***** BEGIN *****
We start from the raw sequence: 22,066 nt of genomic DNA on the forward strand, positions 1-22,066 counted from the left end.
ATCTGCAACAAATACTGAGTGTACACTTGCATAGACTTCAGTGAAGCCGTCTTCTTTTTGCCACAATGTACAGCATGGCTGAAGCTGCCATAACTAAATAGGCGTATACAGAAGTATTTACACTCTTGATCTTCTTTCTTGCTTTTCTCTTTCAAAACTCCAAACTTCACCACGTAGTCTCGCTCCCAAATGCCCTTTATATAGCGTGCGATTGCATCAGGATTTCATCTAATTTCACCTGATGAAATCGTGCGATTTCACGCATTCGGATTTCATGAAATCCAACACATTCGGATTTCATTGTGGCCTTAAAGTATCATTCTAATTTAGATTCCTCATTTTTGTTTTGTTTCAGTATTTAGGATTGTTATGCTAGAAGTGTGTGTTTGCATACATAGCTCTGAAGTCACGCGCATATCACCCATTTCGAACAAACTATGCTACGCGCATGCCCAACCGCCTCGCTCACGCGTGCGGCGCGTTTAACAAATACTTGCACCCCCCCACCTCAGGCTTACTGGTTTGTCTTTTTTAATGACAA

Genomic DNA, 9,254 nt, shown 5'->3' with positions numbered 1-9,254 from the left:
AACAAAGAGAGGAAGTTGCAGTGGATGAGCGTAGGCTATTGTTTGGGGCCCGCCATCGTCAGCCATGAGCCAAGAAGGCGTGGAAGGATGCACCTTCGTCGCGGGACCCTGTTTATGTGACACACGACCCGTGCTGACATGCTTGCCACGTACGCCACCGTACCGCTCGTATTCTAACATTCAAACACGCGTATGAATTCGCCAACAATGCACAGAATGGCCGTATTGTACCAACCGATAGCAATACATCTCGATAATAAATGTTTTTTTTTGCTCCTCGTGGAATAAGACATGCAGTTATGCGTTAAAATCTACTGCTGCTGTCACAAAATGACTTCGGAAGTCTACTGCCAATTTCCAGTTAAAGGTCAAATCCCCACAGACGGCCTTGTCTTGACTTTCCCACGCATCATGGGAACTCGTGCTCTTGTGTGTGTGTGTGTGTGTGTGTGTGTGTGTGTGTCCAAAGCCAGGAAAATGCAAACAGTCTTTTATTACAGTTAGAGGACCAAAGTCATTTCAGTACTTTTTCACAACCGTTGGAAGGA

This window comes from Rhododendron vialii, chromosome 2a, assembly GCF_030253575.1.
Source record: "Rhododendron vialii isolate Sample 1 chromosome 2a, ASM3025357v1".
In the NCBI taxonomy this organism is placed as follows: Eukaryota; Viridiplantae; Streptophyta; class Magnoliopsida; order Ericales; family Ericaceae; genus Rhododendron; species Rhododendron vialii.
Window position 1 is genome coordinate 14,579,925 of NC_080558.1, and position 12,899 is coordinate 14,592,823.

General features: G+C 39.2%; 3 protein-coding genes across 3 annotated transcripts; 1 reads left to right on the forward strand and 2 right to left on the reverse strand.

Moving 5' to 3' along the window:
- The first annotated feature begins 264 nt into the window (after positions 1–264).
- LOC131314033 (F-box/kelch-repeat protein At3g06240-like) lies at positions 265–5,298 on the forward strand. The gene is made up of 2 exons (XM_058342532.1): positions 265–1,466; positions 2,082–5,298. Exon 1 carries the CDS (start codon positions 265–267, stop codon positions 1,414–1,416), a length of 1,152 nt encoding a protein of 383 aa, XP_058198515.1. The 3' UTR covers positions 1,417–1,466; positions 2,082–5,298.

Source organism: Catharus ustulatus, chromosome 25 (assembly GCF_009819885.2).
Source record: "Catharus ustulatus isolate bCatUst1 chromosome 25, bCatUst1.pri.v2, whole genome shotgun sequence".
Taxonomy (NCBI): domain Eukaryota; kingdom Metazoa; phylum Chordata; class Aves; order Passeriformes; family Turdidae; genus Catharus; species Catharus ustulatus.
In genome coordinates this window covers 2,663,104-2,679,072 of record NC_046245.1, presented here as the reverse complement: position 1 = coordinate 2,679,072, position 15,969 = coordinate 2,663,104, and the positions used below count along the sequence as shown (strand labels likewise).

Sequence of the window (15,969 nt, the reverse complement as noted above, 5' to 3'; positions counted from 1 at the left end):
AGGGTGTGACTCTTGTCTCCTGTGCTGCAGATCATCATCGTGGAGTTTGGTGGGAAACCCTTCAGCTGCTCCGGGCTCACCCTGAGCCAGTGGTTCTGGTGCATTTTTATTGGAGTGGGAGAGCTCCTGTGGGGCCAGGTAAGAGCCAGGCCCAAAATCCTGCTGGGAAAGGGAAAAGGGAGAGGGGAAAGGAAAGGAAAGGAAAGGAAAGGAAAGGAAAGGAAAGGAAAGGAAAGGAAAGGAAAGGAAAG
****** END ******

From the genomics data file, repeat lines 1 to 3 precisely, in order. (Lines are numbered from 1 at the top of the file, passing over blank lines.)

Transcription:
We start from the raw sequence: 22,066 nt of genomic DNA on the forward strand, positions 1-22,066 counted from the left end.
ATCTGCAACAAATACTGAGTGTACACTTGCATAGACTTCAGTGAAGCCGTCTTCTTTTTGCCACAATGTACAGCATGGCTGAAGCTGCCATAACTAAATAGGCGTATACAGAAGTATTTACACTCTTGATCTTCTTTCTTGCTTTTCTCTTTCAAAACTCCAAACTTCACCACGTAGTCTCGCTCCCAAATGCCCTTTATATAGCGTGCGATTGCATCAGGATTTCATCTAATTTCACCTGATGAAATCGTGCGATTTCACGCATTCGGATTTCATGAAATCCAACACATTCGGATTTCATTGTGGCCTTAAAGTATCATTCTAATTTAGATTCCTCATTTTTGTTTTGTTTCAGTATTTAGGATTGTTATGCTAGAAGTGTGTGTTTGCATACATAGCTCTGAAGTCACGCGCATATCACCCATTTCGAACAAACTATGCTACGCGCATGCCCAACCGCCTCGCTCACGCGTGCGGCGCGTTTAACAAATACTTGCACCCCCCCACCTCAGGCTTACTGGTTTGTCTTTTTTAATGACAA

Genomic DNA, 9,254 nt, shown 5'->3' with positions numbered 1-9,254 from the left: